Patel v. U.S. Bank, N.A. et al

Filing 54

ORDER by Judge Yvonne Gonzalez Rogers denying 34 Motion for Leave to File Amended Complaint; Dismissing Case. (fs, COURT STAFF) (Filed on 11/5/2013)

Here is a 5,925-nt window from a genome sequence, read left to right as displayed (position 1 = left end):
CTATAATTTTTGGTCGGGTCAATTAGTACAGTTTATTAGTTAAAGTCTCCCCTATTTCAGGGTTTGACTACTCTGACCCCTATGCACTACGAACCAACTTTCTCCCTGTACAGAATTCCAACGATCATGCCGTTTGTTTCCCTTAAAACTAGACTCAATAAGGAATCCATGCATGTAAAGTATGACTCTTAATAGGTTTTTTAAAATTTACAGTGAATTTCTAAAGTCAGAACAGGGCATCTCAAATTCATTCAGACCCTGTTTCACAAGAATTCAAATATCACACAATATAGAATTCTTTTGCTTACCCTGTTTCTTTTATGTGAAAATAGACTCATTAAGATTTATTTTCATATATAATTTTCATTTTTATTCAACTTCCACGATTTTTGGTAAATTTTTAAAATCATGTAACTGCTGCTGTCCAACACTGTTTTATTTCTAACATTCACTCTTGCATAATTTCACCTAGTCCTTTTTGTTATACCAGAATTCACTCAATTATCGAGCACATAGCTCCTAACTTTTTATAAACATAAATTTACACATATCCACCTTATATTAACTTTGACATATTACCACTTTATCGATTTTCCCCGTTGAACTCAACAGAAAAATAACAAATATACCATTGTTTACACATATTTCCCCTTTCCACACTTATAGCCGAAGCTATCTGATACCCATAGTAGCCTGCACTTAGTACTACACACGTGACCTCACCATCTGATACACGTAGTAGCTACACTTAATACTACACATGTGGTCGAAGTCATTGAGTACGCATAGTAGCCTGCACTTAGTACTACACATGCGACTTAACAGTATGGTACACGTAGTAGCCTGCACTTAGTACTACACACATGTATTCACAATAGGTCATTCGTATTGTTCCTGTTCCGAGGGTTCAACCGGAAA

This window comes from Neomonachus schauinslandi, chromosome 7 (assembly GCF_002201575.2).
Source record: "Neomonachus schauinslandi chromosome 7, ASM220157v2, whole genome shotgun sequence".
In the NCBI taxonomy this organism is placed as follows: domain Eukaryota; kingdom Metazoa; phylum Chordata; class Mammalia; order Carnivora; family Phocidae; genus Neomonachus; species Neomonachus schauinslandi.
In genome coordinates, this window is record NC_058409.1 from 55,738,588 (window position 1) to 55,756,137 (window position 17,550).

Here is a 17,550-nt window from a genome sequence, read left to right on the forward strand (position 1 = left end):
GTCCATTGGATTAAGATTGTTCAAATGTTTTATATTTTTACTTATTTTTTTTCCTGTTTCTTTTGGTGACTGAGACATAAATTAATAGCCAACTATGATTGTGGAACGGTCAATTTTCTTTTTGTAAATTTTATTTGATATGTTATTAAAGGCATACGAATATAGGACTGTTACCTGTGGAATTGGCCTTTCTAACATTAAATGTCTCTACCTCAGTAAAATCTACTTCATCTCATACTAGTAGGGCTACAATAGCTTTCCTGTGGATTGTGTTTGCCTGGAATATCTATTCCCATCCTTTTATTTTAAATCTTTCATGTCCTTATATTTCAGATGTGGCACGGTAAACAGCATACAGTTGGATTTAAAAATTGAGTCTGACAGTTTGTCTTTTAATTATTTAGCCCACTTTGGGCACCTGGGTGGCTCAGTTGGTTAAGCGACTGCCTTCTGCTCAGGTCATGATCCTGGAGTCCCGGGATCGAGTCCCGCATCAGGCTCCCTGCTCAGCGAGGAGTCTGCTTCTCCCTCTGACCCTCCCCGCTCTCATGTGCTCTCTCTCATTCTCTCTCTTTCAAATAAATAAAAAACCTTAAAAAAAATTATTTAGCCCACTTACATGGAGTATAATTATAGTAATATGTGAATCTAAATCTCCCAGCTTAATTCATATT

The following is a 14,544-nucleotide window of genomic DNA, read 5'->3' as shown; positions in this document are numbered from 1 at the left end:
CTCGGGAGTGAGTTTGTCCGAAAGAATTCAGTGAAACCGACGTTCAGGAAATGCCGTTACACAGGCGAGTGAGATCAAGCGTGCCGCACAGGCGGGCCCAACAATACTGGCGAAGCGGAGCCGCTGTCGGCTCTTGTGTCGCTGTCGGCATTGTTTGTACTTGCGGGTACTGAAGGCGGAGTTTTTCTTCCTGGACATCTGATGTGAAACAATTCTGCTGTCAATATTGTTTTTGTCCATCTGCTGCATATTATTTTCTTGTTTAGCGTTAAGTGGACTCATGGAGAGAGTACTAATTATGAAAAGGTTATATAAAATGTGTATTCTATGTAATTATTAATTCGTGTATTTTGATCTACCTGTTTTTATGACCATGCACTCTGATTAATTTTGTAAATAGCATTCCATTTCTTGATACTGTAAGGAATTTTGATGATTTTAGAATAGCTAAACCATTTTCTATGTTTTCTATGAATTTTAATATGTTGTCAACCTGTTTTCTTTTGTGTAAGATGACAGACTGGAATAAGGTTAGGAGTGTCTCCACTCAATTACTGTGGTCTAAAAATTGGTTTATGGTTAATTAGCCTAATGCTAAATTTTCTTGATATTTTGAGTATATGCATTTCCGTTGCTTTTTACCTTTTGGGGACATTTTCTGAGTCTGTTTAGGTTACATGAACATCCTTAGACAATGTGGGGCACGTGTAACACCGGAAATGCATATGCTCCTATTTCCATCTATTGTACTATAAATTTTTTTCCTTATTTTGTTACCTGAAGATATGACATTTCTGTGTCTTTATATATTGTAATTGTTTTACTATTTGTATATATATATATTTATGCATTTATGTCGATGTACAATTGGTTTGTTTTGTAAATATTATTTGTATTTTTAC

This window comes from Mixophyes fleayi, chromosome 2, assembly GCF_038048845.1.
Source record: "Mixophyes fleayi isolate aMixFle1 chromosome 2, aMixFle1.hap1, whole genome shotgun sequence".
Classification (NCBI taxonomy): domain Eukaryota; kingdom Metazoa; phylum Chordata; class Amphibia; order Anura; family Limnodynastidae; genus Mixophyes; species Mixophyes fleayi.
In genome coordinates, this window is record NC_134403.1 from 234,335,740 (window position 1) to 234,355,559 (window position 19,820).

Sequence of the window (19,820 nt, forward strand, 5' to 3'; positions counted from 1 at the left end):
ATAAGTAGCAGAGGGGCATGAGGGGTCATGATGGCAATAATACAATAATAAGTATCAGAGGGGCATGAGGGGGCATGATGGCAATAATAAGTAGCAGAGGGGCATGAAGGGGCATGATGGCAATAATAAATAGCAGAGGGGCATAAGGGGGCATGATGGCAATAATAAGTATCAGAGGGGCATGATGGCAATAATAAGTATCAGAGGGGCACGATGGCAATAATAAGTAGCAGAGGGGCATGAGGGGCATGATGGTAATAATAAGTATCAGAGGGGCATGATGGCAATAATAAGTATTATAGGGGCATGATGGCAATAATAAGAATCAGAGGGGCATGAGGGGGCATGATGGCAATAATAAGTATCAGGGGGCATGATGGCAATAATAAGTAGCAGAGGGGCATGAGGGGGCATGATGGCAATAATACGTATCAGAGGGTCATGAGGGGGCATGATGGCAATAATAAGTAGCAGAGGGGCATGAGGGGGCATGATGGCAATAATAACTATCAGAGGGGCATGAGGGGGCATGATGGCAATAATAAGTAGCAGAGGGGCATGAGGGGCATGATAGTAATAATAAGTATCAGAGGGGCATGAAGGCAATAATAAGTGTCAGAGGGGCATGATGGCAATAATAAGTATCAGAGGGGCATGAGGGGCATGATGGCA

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1 2 3 4 5 UNITED STATES DI D ISTRICT COU URT 6 NORTHER DISTRICT OF CALIFO RN T ORNIA 7 8 9 10 United States District Court Northern District of California 11 CHE ETANN PATE AND HAR EL RSHIKA PATE , EL Plaintiff, 12 v. 13 14 O RDER DENY YING PLAINT TIFFS’ MOTI ION FOR LEAVE TO FI AMENDE COMPLAI ; ILE ED INT D DISMISSING CASE G U.S. BANK, N.A et al., A., Defe endants. 15 16 C Case No.: 13 3-CV-1625 Y YGR I. INTROD DUCTION 17 Plaintiff Chetann Patel and Har fs rshika Patel b bring this ac ction challen nging the pen nding 18 fore eclosure of th home, naming as de heir n efendants U.S Bank, N.A As Trustee For Citig S. A., group 19 Mor rtgage Loan Trust, Inc., Asset-Backe Pass-Thro ed ough Certific cates, Series 2006-HE1; Wells s ; 20 Farg Bank, N.A Mortgage Electronic Registration Systems, I go A.; c n Inc., and Quality Loan S Service Corp. 21 Plaintiffs’ initial complaint, filed April 10, 2013, as serted eight causes of ac ction against these t 22 defe endants.1 Tw defendan groups file motions t dismiss an on June 14, 2013, the Court wo nt ed to nd, e 23 gran those motions. (Dk No. 31 (“J nted m kt. June 14 Orde er”).) In doi so, the C ing Court found t the that 24 Pate had previ els iously filed a complaint in Alameda County Sup i perior Court “against all the 25 defe endants here based upon the same se of facts an the same b et nd basic theorie as alleged herein,” and es d 26 that the state cou had dism urt missed that ca with prej ase judice in Sep ptember 201 12. (Id. at 2; see also 27 1 28 Fo ollowing the filing of the initial com eir mplaint, the P Patels also f filed three ap pplications fo ex parte for restr raining order halting the foreclosure sale. (Dkt Nos. 5, 19, 37-38 (TRO applications).) None rs t. , O of th hese applicat tions had me erit. (See Dk Nos. 11, 33, 42 (orde denying a kt. ers applications) ).) 1 Dkt. No. 15-15 (Judgment entered again Patels by Alameda C e nst y County Super Court).) The Court rior 2 ackn entirely barr by res nowledged th the Patel had conce hat ls eded that thei initial com ir mplaint was e red 3 judicata, but tha they never at rtheless soug leave to a ght amend to add a TILA cla that wou not be d aim uld 4 prec cluded. (Jun 14 Order at 3.) The Court gave th Patels lea to amend but stated t any ne C he ave d that 5 claim based on the “securitization argum m t ments” raised in both the initial federal complain and the d e nt 6 dism missed state court action were barred by res judic c d cata. (Id. at 4.) The Cou also warn that urt ned 7 Plaintiffs bore th burden of establishing why the on he f g ne-year statu of limitat ute tion for TILA claims A 8 shou be tolled (See id.) The Court ga the Pate until July 8, 2013, to file a motion for leave to uld d. T ave els n o 9 ame and instr end ructed: “A pr roposed ame ended compl laint, deletin the allegat ng tions related to the d dism missed claim and adding new allega ms g ations to sup port the new TILA claim must be a w m, attached as 11 United States District Court Northern District of California 10 an exhibit to the motion. Th allegation and the m e e he ns motion must a address clear and speci rly ifically why 12 the claims are not barred by res judicata and the stat c y a tute of limita ations . . . .” (Id. at 5.) On July 7, 2013, Pla aintiffs timely filed their motion for l leave to file an amended complaint, d 13 14 and lodged the amended ple a eading they seek to file. (Dkt. No. 34 (“Motion” Dkt. No. 36 s ”), 15 (Pro oposed Amen nded Compl laint (“PAC” ”)).) The Mo otion is fully briefed (Dk Nos. 45 (“ y kt “Opp’n”), 46 6 16 (“Re eply”)), and the Court to oral argu ook ument on Au ugust 27, 201 (Dkt. No. 51). For th reasons 13 . he 17 set forth below, the Motion is DENIED. f 18 II. 19 DISCUS SSION Federal Rule of Civi Procedure 15 requires that a plaint obtain either consent of the R il tiff t 20 defe endant or lea of court to amend its complaint o ave t s once the defe fendant has a answered, bu “leave ut 21 shal be freely given when ju ll g ustice so req quires.” Fed R. Civ. P. 15(a); see al Chodos v West Pub. d. lso v. 22 Co., 292 F.3d 99 1003 (9th Cir. 2002) (leave to am , 92, ) mend granted with “extr reme liberalit ty”). One 23 exce eption to this general rul of liberalit however, is where am s le ty, , mendment w would be futile. Foman 24 v. Davis, 371 U.S. 178, 182 (1962); Smi v. Pac. P D ith Props. & Dev Corp., 358 F.3d 1097, 1101 (9th v. 8 25 Cir. 2004). Thu a district court does not err in refu us, n using to gran leave to am nt mend after “ “reasonably 26 clud[ing] tha further am at mendment wo ould be futil e.” Sylvia L Landfield Tru v. City of Los ust f conc 27 Ang geles, --- F.3d ---, 2013 WL 4779664 (9th Cir. Se 9, 2013) d W 4 ept. ). 28 2 1 Here, the Court concludes that permitting Plaintiffs to file their Proposed Amended 2 Complaint would be futile because the TILA claim set forth therein is barred by res judicata.2 As 3 the Court explained in its June 14 Order, res judicata bars relitigation of claims where there is (1) 4 identity of claims, (2) identity of parties, and (3) a final judgment on the merits. Res judicata bars 5 not only claims that actually were previously litigated, but also claims that could have been 6 previously litigated, arising out of the “same transactional nucleus of fact.” Further, “[p]ursuing 7 new legal theories does not create a new cause of action sufficient to avoid res judicata.” June 14 8 Order at 2-3 (citations omitted). Res judicata bars the Patels’ TILA claim because it could have been asserted against the 9 same parties in the earlier state court litigation. In view of the fact that TILA claims arise from a 11 United States District Court Northern District of California 10 failure to provide disclosures at the time a loan closes, the Patels have articulated no persuasive 12 reason why any TILA violation could not have been discovered prior to filing of the state court 13 complaint. Neither have they persuasively articulated why the purported TILA violation does not 14 arise from the same nucleus of fact as the (nearly identical) state court complaint, nor why the 15 Court should deem the Alameda Superior Court Judgment to be anything other than a final 16 judgment against the Patels and in favor of the defendants named there—who are the same parties 17 named as defendants in this action. The Patels’ argument that the earlier judgment is not a final 18 judgment on the merits solely because Defendant Quality Loan Services was not among the parties 19 whose demurrer was sustained borders on the frivolous. Plaintiffs supply no authority for the 20 proposition that a final judgment that disposes of Plaintiffs’ entire case, entered after a sustained 21 demurrer, is a final judgment only as to the demurring defendants but not to others. Further, the 22 Proposed Amended Complaint alleges that Quality was “in privity” with the other defendants. 23 (PAC ¶ 30.) Res judicata applies not only to defendants in earlier actions, but to parties in privity 24 with them. E.g., Tritz v. U.S. Postal Serv., 721 F.3d 1133, 1141 (9th Cir. 2013). Taking Plaintiffs’ 25 26 27 28 2 Because res judicata supplies sufficient grounds for resolving Plaintiff’s Motion, the Court need not reach the issue of tolling nor address Plaintiffs’ failure to comply with the Court’s instruction to remove from the Proposed Amended Complaint their previously rejected securitization arguments (compare Dkt. No. 1 ¶¶ 15-21 with PAC ¶¶ 15-21(repeating previous allegations, apparently word for word)) or Plaintiffs’ counsel’s reprisal of those arguments in the Motion (see Motion at 3, 6-7). 3 1 alleg gation as tru the fact th Quality did not itself demur wou be immat ue, hat d f uld terial, since i was in it 2 priv with the parties that did demur and whose de vity emurrer the s state court su ustained. 3 III. 4 LUSION CONCL For the reasons set forth above, the Court ho that the TILA claim set forth in the r fo t olds m 5 Prop posed Amen nded Compla is barred by res judic aint d cata. Plainti iffs’ sole cla being ba aim arred, 6 ame endment wou be futile. According the Cour DENIES Pl uld . gly, rt laintiffs’ Mo otion for Lea to File an ave n 7 Ame ended Comp plaint. This case is hereb DISMISSE WITH PRE by ED EJUDICE. 8 This Ord terminate Docket No. 34 and ad der es N dministrative terminate Case No. 13-cv-1625. ely es . 9 IT IS SO ORDERED. 10 United States District Court Northern District of California 11 12 Date November 5, 2013 e: r ____ ___________ __________ ___________ ________ YVONN GONZAL ROGERS NE LEZ S UNITED STA ATES DISTRIC COURT JUDGE CT 13 14 15 16 17 18 19 20 21 22 23 24 25 26 27 28 4